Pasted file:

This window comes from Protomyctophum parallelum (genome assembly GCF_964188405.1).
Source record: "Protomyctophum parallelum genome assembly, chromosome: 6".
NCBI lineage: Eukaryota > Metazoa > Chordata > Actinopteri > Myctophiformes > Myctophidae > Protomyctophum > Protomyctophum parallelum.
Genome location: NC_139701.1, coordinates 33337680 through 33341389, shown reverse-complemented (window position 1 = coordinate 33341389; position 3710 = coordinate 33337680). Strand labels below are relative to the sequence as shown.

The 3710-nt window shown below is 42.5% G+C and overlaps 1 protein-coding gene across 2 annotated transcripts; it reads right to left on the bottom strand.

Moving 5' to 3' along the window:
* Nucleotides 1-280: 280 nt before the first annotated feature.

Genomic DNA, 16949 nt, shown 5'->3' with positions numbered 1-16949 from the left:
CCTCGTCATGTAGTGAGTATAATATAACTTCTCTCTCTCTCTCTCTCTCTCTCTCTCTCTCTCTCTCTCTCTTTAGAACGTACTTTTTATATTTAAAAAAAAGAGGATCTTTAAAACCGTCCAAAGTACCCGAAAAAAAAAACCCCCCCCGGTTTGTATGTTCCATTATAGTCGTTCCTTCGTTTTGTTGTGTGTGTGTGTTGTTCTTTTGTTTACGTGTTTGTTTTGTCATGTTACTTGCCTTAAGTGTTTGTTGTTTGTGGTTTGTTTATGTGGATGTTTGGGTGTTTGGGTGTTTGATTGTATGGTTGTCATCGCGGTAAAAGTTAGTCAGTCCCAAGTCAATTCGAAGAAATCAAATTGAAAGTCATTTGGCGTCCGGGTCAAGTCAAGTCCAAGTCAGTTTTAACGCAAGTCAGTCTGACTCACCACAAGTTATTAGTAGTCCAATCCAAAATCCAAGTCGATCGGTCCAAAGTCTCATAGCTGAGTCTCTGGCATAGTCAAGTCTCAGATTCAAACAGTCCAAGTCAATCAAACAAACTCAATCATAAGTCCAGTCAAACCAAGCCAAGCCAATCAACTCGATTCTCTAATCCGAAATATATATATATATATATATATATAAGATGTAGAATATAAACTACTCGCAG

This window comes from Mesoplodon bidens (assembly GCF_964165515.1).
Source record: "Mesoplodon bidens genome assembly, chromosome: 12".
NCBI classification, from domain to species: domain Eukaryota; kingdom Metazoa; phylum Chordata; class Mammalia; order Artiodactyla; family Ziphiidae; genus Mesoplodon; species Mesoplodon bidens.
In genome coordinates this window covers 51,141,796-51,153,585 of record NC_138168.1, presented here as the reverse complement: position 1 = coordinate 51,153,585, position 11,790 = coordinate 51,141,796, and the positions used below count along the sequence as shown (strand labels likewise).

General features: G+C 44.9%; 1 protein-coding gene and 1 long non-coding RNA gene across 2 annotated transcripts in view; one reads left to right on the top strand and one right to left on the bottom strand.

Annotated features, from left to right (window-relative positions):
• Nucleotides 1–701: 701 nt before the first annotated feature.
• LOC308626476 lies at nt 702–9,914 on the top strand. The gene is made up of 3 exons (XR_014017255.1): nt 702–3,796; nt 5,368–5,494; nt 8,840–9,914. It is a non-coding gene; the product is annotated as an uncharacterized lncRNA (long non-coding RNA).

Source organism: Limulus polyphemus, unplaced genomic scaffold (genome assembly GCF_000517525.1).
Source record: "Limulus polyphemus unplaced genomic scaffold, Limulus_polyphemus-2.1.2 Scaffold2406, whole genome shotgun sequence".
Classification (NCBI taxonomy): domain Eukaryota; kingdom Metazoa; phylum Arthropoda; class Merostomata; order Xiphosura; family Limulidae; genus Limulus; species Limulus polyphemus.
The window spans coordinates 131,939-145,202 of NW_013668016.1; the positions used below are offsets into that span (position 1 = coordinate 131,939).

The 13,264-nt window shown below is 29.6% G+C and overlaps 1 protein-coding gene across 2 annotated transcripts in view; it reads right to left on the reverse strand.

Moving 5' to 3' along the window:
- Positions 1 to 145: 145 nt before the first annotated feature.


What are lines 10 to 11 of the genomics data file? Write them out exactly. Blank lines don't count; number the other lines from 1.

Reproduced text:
This window comes from Mesoplodon bidens (assembly GCF_964165515.1).
Source record: "Mesoplodon bidens genome assembly, chromosome: 12".